BC SPCA’s horse-rescue program offers equine intervention

Book Rescue Me raises funds, awareness for animal-welfare agency

To say Lacey was in rough shape when she was rescued from a Surrey property five years ago would be an understatement.

The blue-eyed palomino paint yearling was gaunt, with skinny limbs, overgrown hooves and a fear of everything, even a blanket.

Fortunately, to say she’s doing alright these days is also an understatement.

“She looks amazing now, it’s hard to believe that it’s the same pony,” said Lacey’s ‘mom,’ Kathy Gilleran.

“She’s the most loving and affectionate and trusting pony you could imagine. That’s kind of what blew my mind with her.”

Lacey was among nearly five dozen animals that were seized by the SPCA during a cruelty investigation in August of 2015.

READ MORE: 57 animals seized in ‘disgusting’ case of neglect

Unfortunately, the seizure was not the first that the BC SPCA has dealt with involving horses, nor was it the last. Most recently, 27 horses were among nearly 100 animals seized by cruelty-investigation officers in late September from a farm near Princeton.

In each case, extensive – and expensive – efforts are taken to treat, rehabilitate and rehome all of them.

And while for some, the story does not have a happy ending despite best efforts, many others, matched with the love and attention every creature deserves, go on to thrive.

It is these stories of hope, perseverance and survival that inspired Kamloops photographer Leanne Peniuk to do what she could to help.

Peniuk began a quest last spring to capture the “happily-ever-after stories” for a book that would be sold to raise funds for the BC SPCA’s equine division.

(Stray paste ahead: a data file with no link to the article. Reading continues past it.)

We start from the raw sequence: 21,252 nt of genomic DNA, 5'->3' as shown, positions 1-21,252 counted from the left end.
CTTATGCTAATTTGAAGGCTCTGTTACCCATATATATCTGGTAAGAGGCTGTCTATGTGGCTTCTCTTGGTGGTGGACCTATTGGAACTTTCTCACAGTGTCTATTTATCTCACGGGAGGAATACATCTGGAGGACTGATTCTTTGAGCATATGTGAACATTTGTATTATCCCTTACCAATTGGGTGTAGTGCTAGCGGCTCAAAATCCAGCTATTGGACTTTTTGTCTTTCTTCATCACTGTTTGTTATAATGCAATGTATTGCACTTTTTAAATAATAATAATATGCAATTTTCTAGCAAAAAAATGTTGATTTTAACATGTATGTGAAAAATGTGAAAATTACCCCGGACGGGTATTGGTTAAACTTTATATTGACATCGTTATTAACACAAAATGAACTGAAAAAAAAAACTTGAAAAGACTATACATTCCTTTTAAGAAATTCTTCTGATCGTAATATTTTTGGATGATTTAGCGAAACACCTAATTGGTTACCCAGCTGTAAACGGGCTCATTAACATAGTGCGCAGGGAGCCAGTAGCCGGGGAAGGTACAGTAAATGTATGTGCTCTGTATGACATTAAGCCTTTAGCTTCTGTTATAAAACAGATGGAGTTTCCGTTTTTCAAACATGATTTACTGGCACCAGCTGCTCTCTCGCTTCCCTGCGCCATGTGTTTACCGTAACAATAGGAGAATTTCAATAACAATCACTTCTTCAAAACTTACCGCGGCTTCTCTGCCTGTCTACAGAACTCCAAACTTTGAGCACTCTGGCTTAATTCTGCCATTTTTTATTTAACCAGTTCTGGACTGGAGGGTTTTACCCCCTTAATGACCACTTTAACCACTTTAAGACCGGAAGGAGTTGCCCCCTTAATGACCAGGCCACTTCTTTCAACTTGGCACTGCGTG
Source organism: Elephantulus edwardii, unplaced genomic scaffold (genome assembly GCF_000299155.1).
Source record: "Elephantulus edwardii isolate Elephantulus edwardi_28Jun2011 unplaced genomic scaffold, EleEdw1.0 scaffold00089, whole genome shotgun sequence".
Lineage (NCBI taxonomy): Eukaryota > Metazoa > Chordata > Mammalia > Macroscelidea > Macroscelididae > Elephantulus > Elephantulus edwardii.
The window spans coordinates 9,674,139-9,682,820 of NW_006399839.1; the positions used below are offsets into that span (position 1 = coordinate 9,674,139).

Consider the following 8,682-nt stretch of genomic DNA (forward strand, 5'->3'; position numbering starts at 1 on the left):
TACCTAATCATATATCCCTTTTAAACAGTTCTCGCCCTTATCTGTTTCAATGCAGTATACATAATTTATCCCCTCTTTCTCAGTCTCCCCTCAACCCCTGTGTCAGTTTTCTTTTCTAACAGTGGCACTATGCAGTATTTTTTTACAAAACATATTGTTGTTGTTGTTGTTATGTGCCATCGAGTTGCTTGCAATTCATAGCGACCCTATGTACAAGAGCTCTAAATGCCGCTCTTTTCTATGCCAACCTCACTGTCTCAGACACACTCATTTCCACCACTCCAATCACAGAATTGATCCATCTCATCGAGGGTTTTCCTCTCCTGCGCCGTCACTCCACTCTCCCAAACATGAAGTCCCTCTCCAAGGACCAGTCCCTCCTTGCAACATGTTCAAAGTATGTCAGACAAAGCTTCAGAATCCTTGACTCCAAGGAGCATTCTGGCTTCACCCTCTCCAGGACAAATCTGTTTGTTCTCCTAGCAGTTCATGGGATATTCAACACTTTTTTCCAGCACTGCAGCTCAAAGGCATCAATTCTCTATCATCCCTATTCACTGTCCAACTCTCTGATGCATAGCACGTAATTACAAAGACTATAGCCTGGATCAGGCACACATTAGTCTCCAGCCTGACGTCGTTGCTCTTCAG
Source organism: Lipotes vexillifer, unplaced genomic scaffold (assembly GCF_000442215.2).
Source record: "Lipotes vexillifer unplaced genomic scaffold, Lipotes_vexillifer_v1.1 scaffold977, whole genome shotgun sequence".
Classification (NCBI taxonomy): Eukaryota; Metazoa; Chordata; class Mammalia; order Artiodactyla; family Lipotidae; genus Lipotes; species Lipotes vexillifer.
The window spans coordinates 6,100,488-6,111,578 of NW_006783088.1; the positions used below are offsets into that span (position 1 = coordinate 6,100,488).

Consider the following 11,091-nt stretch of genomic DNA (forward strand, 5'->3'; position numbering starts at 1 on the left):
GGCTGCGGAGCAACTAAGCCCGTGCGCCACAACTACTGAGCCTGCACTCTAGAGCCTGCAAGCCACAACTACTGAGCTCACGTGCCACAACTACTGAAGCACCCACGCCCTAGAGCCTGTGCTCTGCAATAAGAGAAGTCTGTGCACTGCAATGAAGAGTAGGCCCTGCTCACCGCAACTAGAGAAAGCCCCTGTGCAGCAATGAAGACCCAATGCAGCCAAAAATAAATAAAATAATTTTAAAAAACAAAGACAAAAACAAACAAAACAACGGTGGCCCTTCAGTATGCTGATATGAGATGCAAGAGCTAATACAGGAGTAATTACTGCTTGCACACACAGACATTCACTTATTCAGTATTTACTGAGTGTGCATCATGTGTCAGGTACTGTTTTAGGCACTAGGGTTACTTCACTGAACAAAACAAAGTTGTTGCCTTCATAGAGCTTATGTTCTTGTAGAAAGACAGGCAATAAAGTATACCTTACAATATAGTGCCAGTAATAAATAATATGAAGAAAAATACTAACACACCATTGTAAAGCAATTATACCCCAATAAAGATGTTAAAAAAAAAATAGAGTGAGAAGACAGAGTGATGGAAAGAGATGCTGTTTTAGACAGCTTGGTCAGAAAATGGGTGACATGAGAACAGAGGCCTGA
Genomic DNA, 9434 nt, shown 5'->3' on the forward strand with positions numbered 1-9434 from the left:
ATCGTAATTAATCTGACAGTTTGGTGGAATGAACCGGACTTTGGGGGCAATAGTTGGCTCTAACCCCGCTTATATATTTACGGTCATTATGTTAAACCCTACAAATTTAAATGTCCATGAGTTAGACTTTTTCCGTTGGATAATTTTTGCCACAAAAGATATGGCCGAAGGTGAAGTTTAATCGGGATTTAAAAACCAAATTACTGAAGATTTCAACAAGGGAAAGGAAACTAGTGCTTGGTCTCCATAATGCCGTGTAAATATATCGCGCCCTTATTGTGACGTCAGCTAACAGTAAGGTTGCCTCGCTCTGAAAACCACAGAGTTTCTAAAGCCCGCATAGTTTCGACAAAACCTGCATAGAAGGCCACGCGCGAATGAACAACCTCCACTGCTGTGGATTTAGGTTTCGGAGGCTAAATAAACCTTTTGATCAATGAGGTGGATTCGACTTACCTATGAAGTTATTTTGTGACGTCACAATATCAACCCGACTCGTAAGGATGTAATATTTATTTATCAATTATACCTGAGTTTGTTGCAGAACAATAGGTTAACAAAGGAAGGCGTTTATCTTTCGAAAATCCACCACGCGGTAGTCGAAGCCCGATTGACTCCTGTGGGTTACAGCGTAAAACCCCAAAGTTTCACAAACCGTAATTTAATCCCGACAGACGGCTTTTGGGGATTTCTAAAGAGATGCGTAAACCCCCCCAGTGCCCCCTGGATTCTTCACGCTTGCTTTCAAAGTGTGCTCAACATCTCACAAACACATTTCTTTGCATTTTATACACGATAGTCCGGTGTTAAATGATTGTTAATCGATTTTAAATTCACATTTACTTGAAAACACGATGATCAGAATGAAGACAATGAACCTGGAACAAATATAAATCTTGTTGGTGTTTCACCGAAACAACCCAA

“Every horse is given a second chance and I just kind of wanted to showcase that and tell their stories,” Peniuk said.

Rescue Me – published in November – is a coffee-table-style book that shares the stories of 25 horses, including Lacey, that have been rescued by the BC SPCA and successfully rehomed.

The goal, said Peniuk, is threefold, including inspiring people to consider adopting or fostering a rescue horse.

“And if one person drives by a field and sees horses that maybe don’t have water, food or shelter, or maybe don’t look the best … they take action and place a phone call to the SPCA, then it serves its purpose.”

Lacey, a palomino paint, is in “amazing” shape now, compared to when she was rescued in August 2015. (Leanne Peniuk photo)

Lacey, a palomino paint, is in “amazing” shape now, compared to when she was rescued in August 2015. (Leanne Peniuk photo)

Every year, the BC SPCA seizes between 50 and 100 horses from unhealthy situations, and in her five years as manager of the BC SPCA’s equine division, Leiki Salumets has seen it all.

Salumets remembers that Lacey was a recent arrival when she started at the society’s Good Shepherd barn in Surrey that August.

Knowing how far Lacey has come offsets the heartache side of the job, she said.

Salumets’ personal experience with a rescue horse is also shared in Rescue Me. That horse, she said, “taught me kind of the most.”

“She’s a big part of the reason I do what I do.”

Lacey as she is now, in one of several photographs featured in Rescue Me. (Leanne Peniuk photo)

Lacey as she is now, in one of several photographs featured in Rescue Me. (Leanne Peniuk photo)

Proceeds from the sale of Rescue Me are earmarked to support the care and rehabilitation of the Princeton rescues.

Typically, the BC SPCA relies “heavily” on donor support to provide the care such animals need, said Salumets, describing the effort behind Rescue Me as “just incredible.”

Publisher Jill Veitch – who grew up in South Surrey but now calls Kelowna home – described it as “heartwarming.”

Veitch said she learned of Peniuk’s quest through social media, and “instantly” messaged Peniuk, “because I have (a rescue horse) and it’s been an absolute life-changer for my family.”

The foreword in Rescue Me is written by self-described rescuer, horseman and philosopher Kevan Garecki.

The book also include insights from Salumets and a prominent foster caregiver, as well as some information on the process that surrounds an SPCA seizure.

Peniuk said even though the book is finished, there is another chapter yet to come.

“Next year, I want to work… on horses saving humans,” she said.

For more information or to order Rescue Me ($55) visit www.leannepeniukphotography.ca/rescue-me



tholmes@peacearchnews.com
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